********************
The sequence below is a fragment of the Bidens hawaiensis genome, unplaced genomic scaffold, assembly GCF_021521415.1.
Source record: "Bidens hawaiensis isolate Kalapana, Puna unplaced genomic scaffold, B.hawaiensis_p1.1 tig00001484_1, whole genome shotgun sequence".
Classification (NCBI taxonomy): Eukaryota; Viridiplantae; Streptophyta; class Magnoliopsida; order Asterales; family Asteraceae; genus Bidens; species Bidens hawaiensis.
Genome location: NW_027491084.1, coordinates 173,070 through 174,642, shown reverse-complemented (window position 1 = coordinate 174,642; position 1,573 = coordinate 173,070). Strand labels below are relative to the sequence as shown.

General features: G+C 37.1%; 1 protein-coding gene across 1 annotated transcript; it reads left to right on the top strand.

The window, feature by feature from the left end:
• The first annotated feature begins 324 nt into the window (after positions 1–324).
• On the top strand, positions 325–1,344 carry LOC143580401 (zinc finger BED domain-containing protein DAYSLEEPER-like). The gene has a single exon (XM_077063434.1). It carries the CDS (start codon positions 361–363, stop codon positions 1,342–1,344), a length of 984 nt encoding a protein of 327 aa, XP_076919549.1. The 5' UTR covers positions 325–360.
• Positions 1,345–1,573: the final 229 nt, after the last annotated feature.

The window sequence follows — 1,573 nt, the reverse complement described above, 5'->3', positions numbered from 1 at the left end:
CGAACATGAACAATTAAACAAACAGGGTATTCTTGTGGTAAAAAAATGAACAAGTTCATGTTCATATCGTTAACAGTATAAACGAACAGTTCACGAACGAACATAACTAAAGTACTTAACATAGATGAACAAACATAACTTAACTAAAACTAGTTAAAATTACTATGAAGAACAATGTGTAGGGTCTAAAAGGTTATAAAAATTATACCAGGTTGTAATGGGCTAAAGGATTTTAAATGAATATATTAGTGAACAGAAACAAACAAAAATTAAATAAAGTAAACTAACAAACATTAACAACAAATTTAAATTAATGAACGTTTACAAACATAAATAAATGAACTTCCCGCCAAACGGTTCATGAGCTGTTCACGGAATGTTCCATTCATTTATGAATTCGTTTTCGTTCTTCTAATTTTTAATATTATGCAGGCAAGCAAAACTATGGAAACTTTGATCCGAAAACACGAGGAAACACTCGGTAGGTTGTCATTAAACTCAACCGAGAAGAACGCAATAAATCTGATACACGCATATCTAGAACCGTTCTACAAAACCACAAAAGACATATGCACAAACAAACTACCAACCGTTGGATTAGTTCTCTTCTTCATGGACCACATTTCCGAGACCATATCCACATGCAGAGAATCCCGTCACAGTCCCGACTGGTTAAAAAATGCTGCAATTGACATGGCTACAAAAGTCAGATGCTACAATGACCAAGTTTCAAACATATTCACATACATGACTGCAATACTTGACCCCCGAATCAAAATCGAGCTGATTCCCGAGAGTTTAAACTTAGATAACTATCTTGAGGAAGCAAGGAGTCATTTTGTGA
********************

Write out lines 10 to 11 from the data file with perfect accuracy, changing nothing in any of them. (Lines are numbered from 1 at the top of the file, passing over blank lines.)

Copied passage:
The window sequence follows — 1,573 nt, the reverse complement described above, 5'->3', positions numbered from 1 at the left end:
CGAACATGAACAATTAAACAAACAGGGTATTCTTGTGGTAAAAAAATGAACAAGTTCATGTTCATATCGTTAACAGTATAAACGAACAGTTCACGAACGAACATAACTAAAGTACTTAACATAGATGAACAAACATAACTTAACTAAAACTAGTTAAAATTACTATGAAGAACAATGTGTAGGGTCTAAAAGGTTATAAAAATTATACCAGGTTGTAATGGGCTAAAGGATTTTAAATGAATATATTAGTGAACAGAAACAAACAAAAATTAAATAAAGTAAACTAACAAACATTAACAACAAATTTAAATTAATGAACGTTTACAAACATAAATAAATGAACTTCCCGCCAAACGGTTCATGAGCTGTTCACGGAATGTTCCATTCATTTATGAATTCGTTTTCGTTCTTCTAATTTTTAATATTATGCAGGCAAGCAAAACTATGGAAACTTTGATCCGAAAACACGAGGAAACACTCGGTAGGTTGTCATTAAACTCAACCGAGAAGAACGCAATAAATCTGATACACGCATATCTAGAACCGTTCTACAAAACCACAAAAGACATATGCACAAACAAACTACCAACCGTTGGATTAGTTCTCTTCTTCATGGACCACATTTCCGAGACCATATCCACATGCAGAGAATCCCGTCACAGTCCCGACTGGTTAAAAAATGCTGCAATTGACATGGCTACAAAAGTCAGATGCTACAATGACCAAGTTTCAAACATATTCACATACATGACTGCAATACTTGACCCCCGAATCAAAATCGAGCTGATTCCCGAGAGTTTAAACTTAGATAACTATCTTGAGGAAGCAAGGAGTCATTTTGTGA